Namibia: Manual Counting Set to Delay Results

An Independent Patriots for Change meeting.
26 November 2020

ELECTORAL Commission of Namibia (ECN) chief Theo Mujoro said yesterday's local authority and regional council election results could be delayed because of the manual counting being used but he insisted that the majority of results could be concluded by the end of today.

Around 1,4 million Namibians registered with the ECN to vote in this year's elections. These elections are often affected by low turnout compared to presidential and National Assembly contests.

The elections could be a test for Swapo's dominance in rural and urban areas across the country.

The ruling party lost support in several economic towns such as Erongo and Khomas in last year's elections.

The 2019 elections were marred by allegations of rigging through the electronic voting machines, but yesterday's main complaint was the slow pace of the process. The process, however, improved at some polling stations later in the day.

Unlike in the past when electronic voting machines tallied the votes when polls closed, this time this will be done manually.

It is, however, not the first time Namibia is conducting national elections using ballot papers that need manual counting.

ECN electoral chief Mujoro told The Namibian yesterday that he does not want to compare the electronic and paper-based voting.

"Of course, the manual process will take longer. But we are not worried that the results will be massively delayed," he said.

According to him, the paper-based system has its advantages such as transparency and credibility, factors he said compensates for the slight delay.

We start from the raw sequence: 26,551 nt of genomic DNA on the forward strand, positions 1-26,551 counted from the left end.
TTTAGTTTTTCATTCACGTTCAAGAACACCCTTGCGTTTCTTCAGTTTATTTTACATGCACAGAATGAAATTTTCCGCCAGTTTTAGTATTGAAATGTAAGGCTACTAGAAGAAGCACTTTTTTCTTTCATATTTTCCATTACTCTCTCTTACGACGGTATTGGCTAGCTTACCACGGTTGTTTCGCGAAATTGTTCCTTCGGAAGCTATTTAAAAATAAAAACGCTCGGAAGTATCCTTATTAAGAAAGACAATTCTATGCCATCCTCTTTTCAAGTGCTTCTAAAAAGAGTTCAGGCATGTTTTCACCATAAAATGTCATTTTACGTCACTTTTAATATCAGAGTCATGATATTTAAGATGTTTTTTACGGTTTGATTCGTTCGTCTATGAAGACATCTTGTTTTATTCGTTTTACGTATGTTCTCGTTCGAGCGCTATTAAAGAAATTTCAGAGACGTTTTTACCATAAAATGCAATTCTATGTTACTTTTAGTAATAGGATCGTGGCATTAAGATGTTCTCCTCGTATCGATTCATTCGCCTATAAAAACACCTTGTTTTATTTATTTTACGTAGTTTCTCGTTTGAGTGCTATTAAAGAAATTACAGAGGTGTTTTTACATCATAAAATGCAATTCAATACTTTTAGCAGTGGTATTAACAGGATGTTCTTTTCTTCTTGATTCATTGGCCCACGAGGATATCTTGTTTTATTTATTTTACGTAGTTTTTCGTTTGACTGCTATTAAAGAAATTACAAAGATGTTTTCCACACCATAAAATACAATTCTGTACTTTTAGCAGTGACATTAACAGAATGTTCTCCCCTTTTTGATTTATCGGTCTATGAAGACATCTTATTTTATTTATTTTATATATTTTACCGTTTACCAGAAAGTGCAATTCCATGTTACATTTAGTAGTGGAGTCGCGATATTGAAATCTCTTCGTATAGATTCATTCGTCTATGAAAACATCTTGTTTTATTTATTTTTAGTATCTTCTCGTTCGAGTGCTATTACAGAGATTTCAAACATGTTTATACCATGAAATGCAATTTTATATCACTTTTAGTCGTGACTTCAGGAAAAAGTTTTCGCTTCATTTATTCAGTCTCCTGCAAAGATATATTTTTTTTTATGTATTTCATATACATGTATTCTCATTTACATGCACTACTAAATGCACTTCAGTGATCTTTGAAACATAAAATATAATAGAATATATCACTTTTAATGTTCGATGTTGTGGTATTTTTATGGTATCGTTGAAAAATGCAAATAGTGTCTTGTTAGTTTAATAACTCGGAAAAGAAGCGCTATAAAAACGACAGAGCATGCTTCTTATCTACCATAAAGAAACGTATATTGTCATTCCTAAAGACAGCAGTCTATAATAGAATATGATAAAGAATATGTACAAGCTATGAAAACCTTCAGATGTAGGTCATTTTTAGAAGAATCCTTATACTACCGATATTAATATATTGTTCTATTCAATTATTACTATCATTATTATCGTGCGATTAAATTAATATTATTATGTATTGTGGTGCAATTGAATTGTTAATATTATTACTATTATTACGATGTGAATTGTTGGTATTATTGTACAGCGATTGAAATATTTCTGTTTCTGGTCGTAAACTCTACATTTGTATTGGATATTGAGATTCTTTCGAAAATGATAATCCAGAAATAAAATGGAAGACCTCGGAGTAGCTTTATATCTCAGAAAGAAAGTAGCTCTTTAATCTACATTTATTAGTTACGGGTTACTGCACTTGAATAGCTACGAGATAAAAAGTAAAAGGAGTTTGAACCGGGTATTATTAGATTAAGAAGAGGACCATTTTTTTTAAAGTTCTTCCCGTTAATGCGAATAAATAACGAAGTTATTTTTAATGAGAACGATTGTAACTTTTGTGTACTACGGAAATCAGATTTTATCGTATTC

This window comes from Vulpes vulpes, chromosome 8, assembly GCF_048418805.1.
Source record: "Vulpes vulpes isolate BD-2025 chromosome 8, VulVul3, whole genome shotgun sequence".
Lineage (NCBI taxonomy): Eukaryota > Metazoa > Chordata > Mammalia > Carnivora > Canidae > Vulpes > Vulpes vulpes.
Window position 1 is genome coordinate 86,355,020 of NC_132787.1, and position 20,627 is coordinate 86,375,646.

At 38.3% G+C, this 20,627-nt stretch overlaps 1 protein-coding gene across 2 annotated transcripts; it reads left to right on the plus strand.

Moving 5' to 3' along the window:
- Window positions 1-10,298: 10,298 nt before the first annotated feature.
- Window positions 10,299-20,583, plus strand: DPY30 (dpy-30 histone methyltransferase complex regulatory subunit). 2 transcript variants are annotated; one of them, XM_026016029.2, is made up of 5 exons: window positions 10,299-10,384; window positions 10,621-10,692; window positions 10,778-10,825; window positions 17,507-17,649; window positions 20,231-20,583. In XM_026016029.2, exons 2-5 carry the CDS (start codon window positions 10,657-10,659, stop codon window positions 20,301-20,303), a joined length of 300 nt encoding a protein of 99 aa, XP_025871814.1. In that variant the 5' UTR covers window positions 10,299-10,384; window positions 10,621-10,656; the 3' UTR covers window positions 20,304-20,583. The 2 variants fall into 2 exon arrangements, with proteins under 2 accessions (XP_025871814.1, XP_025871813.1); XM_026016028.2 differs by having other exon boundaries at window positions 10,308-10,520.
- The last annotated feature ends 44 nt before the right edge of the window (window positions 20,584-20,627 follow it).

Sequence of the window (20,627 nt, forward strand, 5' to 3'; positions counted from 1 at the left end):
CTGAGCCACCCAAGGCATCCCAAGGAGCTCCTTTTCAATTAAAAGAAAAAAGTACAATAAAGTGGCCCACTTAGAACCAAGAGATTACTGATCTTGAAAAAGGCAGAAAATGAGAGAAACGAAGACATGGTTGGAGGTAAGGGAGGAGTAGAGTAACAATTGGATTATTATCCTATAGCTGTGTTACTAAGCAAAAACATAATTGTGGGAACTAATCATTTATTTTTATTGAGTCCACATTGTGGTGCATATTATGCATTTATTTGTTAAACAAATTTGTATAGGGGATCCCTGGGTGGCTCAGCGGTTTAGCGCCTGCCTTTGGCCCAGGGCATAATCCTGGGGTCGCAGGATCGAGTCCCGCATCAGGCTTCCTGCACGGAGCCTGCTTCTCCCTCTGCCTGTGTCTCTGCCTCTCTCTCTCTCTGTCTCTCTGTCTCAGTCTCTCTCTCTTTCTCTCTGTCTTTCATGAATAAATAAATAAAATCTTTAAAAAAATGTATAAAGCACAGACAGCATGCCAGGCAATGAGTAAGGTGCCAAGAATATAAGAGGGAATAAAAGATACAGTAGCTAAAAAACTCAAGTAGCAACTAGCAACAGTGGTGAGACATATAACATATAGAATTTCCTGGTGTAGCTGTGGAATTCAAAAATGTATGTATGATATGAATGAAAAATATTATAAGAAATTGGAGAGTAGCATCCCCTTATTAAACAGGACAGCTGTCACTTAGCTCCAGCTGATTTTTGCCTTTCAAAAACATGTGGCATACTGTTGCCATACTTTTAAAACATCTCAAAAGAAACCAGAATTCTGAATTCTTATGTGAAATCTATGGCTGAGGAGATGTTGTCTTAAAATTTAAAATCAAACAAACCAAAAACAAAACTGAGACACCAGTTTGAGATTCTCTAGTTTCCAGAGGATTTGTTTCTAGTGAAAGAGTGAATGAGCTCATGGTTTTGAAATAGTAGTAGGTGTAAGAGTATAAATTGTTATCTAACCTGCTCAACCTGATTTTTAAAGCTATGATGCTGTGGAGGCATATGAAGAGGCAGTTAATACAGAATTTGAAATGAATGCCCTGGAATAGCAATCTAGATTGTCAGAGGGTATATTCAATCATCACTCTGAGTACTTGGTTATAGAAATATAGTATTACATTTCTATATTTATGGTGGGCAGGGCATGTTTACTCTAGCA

Asked if the ECN is hoping to finalise results by tomorrow, Mujoro said: "I don't want to give you a timeline. I have learnt my lesson last year.

"We hope the large part of the election results from local authorities will be done by Thursday (today)," Mujoro added.

Political commentator and director of the Institute for Public Policy Research (IPPR) Graham Hopwood yesterday said the results would depend on how well-trained ECN officials and party agents are.

"Because if they start objecting to every vote, saying it is a spoiled or rejected ballot, that would delay the process," Hopwood said.

He added: "If everybody is trained properly, we should have the results tomorrow (today), but if not, it could take several days".

The results will have to be checked and verified by the ECN before they are all officially announced at constituencies.

Hopwood has monitored Namibian elections for close to two decades.

"It is up to the ECN to announce the results publicly to avoid confusion. The problem in the past was that the returning officers and presiding officers at polling stations made some innocent mistakes on the forms, when they were tallying the totals and things had to be sent back and that is where the delays have come from during those elections. Even with the EVMs, that was the case," Hopwood said.